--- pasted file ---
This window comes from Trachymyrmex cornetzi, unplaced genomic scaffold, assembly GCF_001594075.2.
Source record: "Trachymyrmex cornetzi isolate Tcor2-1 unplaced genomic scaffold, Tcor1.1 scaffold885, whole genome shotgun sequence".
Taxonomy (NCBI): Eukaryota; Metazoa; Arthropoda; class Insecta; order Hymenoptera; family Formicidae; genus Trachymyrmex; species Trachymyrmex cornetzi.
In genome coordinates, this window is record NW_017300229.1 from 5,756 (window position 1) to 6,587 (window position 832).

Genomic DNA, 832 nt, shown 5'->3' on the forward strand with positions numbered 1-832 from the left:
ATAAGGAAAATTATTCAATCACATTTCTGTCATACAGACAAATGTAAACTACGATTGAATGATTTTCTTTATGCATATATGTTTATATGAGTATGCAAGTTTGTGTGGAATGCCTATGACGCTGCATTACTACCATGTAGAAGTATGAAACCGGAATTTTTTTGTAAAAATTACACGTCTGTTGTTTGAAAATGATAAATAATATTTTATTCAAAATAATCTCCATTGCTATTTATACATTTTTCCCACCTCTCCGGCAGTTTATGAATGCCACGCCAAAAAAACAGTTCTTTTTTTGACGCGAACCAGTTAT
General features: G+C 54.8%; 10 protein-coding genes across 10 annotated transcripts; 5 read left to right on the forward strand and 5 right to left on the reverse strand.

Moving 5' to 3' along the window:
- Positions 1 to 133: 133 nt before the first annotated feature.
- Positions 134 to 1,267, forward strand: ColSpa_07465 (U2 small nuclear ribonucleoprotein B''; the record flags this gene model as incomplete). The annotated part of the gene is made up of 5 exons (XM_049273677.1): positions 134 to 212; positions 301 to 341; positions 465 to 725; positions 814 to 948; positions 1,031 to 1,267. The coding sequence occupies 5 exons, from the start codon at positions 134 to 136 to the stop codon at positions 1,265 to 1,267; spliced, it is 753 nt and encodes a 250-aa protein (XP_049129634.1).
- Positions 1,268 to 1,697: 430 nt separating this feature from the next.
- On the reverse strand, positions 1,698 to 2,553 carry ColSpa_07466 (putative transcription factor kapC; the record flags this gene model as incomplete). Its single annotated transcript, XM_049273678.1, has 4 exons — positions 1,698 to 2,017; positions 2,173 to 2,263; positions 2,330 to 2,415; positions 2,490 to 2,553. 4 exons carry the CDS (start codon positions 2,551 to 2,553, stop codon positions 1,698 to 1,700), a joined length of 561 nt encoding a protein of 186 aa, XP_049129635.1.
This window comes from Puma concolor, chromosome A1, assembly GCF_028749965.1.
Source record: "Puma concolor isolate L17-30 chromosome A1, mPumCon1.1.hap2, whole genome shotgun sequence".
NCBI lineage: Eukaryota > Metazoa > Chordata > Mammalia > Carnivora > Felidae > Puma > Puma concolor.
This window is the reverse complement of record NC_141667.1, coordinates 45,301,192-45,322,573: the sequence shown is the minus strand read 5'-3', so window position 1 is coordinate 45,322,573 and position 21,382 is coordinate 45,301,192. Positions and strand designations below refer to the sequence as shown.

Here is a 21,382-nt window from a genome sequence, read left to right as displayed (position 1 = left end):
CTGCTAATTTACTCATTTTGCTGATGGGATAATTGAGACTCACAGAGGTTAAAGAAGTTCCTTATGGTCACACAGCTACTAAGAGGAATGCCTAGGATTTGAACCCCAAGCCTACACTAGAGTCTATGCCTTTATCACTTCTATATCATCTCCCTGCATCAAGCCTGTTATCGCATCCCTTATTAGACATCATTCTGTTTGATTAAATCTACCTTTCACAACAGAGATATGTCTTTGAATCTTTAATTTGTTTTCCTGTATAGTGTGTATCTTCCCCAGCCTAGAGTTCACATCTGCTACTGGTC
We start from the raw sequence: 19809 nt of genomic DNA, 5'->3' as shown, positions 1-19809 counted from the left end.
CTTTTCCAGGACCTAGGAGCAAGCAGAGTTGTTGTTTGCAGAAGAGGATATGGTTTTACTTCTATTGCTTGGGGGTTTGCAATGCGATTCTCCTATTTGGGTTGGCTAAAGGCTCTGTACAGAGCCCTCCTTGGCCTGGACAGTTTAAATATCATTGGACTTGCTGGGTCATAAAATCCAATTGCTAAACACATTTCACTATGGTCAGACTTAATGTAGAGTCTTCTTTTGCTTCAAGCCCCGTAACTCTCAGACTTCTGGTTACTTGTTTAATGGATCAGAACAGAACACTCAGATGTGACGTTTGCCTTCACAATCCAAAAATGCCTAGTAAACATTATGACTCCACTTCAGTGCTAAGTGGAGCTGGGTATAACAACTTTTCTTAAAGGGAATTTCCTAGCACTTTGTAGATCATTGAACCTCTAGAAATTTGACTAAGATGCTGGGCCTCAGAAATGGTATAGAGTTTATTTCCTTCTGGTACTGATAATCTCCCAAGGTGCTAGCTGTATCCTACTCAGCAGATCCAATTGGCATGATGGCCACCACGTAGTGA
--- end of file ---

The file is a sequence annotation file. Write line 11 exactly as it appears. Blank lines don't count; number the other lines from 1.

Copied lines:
- Positions 1,268 to 1,697: 430 nt separating this feature from the next.